In Stress Inoculation Training, the therapist helps the client identify cues for their anxiety and fear. Clients are also taught breathing and relaxation skills to help them manage their anxiety. By combining behavioral techniques with cognitive techniques, therapists are able to provide a more comprehensive treatment plan. A study of 60 male athletes who were undergoing arthroscopic knee surgery were randomly assigned to either treatment (SIT and physical therapy) or control conditions (physical therapy only).
Participants in the treatment group completed a pain scale assessment rating their current pain level and an anxiety inventory questionnaire that they filled out using a rating scale prior to surgery. Stress Inoculation procedures included providing participants with an understanding of their cognitive and emotional responses to surgery, becoming aware and monitoring indicators of pain, and applying relaxation techniques. Participants were also taught positive coping statements. Participants were instructed to rehearse these strategies several times a day and use them when they recognized discomfort.
Results showed that participants had reduced self-reported anxiety and pain during the rehabilitation process. The findings also indicated stress inoculation training reduced the amount of time to return athletes to a criterion level of physical functioning (Ross & Berger, 1996). Another study assigned forty multiple sclerosis patients in either a stress inoculation training group (SIT) or in their current available care group. The SIT treatment included cognitive-behavioral psychotherapy paired with relaxation exercises.
The SIT group participated in six sessions that included daily self-monitoring of stressors, feedback to enhance self-monitoring, identifying stress cues, and relaxation imagery. The current available care group was provided with their usual clinic services. Results showed that the SIT group was less depressed, anxious, and distressed than the available care group. Coping was facilitated by developing increased ability to control psychological symptoms and by altering the process that was generally used to cope.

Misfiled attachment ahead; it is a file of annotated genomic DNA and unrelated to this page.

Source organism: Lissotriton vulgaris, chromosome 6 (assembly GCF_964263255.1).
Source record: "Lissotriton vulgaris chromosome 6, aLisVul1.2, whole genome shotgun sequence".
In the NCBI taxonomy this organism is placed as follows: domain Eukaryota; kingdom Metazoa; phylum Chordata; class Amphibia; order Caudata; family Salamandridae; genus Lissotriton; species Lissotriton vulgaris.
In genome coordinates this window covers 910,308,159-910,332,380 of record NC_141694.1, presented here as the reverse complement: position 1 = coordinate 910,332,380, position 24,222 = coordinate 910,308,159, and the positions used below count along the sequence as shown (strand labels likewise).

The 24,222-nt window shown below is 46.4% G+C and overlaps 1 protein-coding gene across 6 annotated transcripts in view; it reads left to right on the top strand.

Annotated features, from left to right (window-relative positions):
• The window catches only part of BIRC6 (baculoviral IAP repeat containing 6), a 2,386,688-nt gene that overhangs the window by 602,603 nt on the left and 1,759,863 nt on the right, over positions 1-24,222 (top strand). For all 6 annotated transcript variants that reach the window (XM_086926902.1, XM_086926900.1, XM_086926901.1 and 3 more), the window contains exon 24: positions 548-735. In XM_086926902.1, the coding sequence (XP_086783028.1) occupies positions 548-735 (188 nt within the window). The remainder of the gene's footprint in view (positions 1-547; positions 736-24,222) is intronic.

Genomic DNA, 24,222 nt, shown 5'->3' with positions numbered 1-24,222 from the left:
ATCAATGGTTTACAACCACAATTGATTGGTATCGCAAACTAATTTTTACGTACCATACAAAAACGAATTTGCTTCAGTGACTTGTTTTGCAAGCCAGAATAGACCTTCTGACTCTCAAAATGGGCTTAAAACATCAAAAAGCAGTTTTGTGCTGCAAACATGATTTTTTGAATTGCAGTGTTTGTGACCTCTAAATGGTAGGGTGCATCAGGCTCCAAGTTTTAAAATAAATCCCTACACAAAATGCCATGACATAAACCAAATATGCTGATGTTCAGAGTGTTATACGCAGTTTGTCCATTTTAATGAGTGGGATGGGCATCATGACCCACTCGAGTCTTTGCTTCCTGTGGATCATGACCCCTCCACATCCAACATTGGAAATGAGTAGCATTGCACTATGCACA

Patients utilized more problem-focused coping strategies. In the previous studies SIT has been shown to help clients gain confidence in their ability to cope with anxiety, fear, and pain. The main goal of behavior therapy is to replace undesirable behaviors with desirable ones. The success of behavior therapy lies in the individual. In order to successfully deal with emotional distress, one must first realize that certain behaviors can be controlled.
Perception has a great deal to do with the way that one feels and acts which can effect one’s interpretation and behaviors. Many times behavior therapy is paired with cognitive therapy to change the way a person feels about and reacts to a situation. This combination helps a person gain a better understanding of the relationship between their thoughts, feelings, and actions. A key principle in behavior therapy is to be aware of your negative thinking (cognitive) and to not allow those thoughts to control your plans or actions.
By using a behavioral-cognitive plan, clients will receive a more inclusive treatment experience. Cognitive behavioral therapy, in the form of stress inoculation training, is successful in reducing stress. Clinical studies have shown that even brief treatments of six sessions reduce anxiety, fear, and pain. Clients are taught to identify their emotions, thoughts, and behaviors, build skills to cope with those reactions, and apply those skills to their daily situations. Stress inoculation training continues to be used to treat mental disorders and disease.